Jlistory. The history of Uruguay dates from 1512, when Juan Diaz de Solis entered the Paraná-guazú or "sealike" estuary of the Plate and landed about 70 miles east of the present city of Montevideo. Uruguay at that time was inhabited by Indians, of whom the dominant tribe was called Charrúas, a people described as physically strong and well-formed, and endowed with a natural nobility of character. Their habits were simple, and they were disfigured neither by the worst crimes nor by the primitive superstitions of savages. They are said to have revealed no vestiges of religion. The Charrúas are generally classified as a yellow-skinned race, of the same family as the Pampa Indians ; but they are also repre-sented as tanned almost black by the sun and air, without any admixture of red or yellow in their complexions. Almost beard-less, and wdth thin eyebrows, they had on their heads thick, black, lustrous hair, which neither fell off nor turned grey until the possessors reached the age of eighty. They lived principally upon iish, venison, and honey. In the Guarani language "Charrúa" means turbulent, and by their enemies the Charrúas were accounted as such, and even ferocious, although admitted to be generous to their captives. They were a curiously taciturn and reticent race. Their weapons were the bow and arrow and stones.
Solis, on his second visit, 1515-16, was slain by the Charrúas in Colonia. Eleven years later Ramon, the lieutenant of Sebastian Cabot, was defeated by the same tribe. In 1603 they destroyed in a pitched battle a veteran force of Spaniards under Saavedra. During the next fifty years three unsuccessful attempts were made by the Spaniards to subdue this courageous people. The real conquest of Uruguay was commenced under Philip III. by the Jesuit missions. It was gradually consummated by the military and commercial settlements of the Portuguese, and subsequently by the Spaniards, who established themselves formally in Montevideo under General Zavala in 1729, and finally demolished the rival Portuguese settle-ment in Colonia in 1777. From 1750 Montevideo enjoyed a pro-vincial government independent of that of Buenos Ayres. The American rebellion, the French Revolution, and the British invasions of Montevideo and Buenos Ayres (1806-7) under Generals Auchniuty and Whitelock all contributed to the final extinction of the Spanish power on the river Plate. During the war of independence Monte-video was taken in 1814 by the Buenos-Ayrean general Alvear. A long struggle for dominion in Uruguay between Brazil and the revolutionary Government of Buenos Ayres was concluded in 1828, through the mediation of Great Britain, Uruguay being declared a free and independent state. The republic was formally con-stituted in 1830. Subsequently Juan Manuel Rosas, dictator of Buenos Ayres, interfered in the intestine quarrels of Uruguay ; and Montevideo was besieged by his forces, allied wdth the native par-tizans of General Oribe, for nine years (1842-51). From the era of its independence to about 1870 the history of Uruguay is a long record of foreign invasions and intrigues, financial ruin, and politi-cal folly and crime.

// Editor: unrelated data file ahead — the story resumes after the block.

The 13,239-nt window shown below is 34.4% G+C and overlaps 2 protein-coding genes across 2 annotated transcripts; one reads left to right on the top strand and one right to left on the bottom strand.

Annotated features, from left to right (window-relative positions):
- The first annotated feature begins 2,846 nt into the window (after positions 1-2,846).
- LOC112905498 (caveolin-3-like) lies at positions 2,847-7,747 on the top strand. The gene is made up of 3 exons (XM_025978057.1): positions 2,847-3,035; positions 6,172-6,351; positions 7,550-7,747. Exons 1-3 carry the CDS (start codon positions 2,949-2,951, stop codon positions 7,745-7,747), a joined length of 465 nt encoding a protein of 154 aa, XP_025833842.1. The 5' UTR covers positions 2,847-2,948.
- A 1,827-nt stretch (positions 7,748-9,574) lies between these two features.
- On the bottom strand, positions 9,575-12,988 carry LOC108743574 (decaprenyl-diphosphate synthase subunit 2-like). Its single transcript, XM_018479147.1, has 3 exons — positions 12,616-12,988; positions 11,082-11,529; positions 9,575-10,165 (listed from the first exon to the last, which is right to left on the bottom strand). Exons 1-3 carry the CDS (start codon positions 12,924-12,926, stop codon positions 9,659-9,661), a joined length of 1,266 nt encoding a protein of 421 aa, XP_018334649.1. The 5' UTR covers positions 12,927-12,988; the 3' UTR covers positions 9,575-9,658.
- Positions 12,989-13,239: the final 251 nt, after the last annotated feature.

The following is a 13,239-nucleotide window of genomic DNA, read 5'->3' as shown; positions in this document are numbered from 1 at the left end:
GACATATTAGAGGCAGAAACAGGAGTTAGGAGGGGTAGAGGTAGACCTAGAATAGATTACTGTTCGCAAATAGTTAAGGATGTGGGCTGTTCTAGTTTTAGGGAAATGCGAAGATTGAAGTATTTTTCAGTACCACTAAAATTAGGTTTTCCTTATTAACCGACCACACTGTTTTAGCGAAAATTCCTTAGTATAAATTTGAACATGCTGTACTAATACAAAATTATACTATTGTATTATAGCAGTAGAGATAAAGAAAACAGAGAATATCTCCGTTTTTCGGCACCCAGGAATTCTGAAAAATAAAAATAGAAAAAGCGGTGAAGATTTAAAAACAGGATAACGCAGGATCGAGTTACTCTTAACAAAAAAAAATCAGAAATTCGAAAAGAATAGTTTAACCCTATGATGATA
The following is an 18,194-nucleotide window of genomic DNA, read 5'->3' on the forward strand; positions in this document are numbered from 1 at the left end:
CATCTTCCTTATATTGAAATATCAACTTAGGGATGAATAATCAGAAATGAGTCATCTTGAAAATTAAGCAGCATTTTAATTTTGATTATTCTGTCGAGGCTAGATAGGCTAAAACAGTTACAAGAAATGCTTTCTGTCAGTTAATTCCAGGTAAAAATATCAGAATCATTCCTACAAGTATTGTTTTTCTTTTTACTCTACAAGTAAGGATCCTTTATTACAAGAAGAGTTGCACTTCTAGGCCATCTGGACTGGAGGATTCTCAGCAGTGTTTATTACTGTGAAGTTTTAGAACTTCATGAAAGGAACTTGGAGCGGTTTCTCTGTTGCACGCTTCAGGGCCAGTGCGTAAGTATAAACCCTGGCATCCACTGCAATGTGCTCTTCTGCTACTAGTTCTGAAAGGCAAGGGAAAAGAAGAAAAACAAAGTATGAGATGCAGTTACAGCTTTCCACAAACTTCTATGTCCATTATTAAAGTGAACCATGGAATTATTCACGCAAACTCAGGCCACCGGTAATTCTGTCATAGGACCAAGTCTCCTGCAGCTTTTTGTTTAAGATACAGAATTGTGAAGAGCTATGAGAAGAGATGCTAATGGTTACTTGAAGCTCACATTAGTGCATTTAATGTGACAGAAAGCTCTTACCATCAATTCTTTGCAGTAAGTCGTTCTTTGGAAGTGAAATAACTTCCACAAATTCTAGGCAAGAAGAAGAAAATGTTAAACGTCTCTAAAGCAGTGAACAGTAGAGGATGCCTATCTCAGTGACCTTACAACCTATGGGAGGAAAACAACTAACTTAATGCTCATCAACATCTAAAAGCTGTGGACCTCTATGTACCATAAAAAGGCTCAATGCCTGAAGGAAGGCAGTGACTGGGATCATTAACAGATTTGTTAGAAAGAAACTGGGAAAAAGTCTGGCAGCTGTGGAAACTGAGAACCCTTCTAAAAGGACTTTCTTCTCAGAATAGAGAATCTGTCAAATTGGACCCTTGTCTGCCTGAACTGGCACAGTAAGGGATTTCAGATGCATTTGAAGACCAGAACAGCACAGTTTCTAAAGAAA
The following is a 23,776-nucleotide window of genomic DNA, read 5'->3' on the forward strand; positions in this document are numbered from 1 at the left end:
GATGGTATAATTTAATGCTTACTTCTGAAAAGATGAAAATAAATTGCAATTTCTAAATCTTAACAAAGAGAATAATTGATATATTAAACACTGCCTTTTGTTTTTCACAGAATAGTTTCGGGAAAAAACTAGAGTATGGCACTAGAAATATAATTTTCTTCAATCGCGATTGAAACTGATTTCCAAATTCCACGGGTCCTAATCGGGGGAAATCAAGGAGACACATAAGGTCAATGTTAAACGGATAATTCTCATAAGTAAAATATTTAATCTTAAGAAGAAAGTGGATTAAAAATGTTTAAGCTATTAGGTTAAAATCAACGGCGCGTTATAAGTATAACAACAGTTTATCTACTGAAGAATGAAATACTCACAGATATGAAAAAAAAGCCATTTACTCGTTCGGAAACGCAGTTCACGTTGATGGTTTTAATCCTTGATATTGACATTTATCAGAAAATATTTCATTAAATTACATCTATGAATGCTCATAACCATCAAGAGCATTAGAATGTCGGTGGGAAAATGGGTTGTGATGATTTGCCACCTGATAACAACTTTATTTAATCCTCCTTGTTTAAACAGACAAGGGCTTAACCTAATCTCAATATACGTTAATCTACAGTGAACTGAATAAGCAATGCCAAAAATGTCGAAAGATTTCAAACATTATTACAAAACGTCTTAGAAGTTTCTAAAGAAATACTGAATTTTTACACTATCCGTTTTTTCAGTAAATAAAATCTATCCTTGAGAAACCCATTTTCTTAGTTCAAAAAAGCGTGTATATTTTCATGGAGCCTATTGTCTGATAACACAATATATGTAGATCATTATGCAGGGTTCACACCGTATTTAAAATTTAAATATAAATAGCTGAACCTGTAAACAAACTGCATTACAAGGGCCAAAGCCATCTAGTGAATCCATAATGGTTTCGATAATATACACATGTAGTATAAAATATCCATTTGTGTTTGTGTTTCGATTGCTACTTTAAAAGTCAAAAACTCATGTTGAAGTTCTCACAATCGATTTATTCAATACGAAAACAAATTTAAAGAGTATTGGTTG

See Album de la República Oriental del Uruguay, by F. A. Berro, A. de Vedia,
and M. de Pena (Montevideo, 1882) ; Anuario Estadístico for 1885 and preceding
years, official documents and reports published by the Government of Uruguay;
Bauza, La Dominación Española en el Uruguay (Montevideo, 1880) ; G. E. Bor-
doni, La Repubblica dell' Uruguay (Milan, 1885) ; M. G. and E. T. Malhall,
Handbook of the River Plate (London, 1885) ; The Republic of Uruguay (London,
1883); an official and statistical pamphlet by Lomba ; Reports by W. Gifford
Palgrave (18S5 and 18S7). (J. GR.)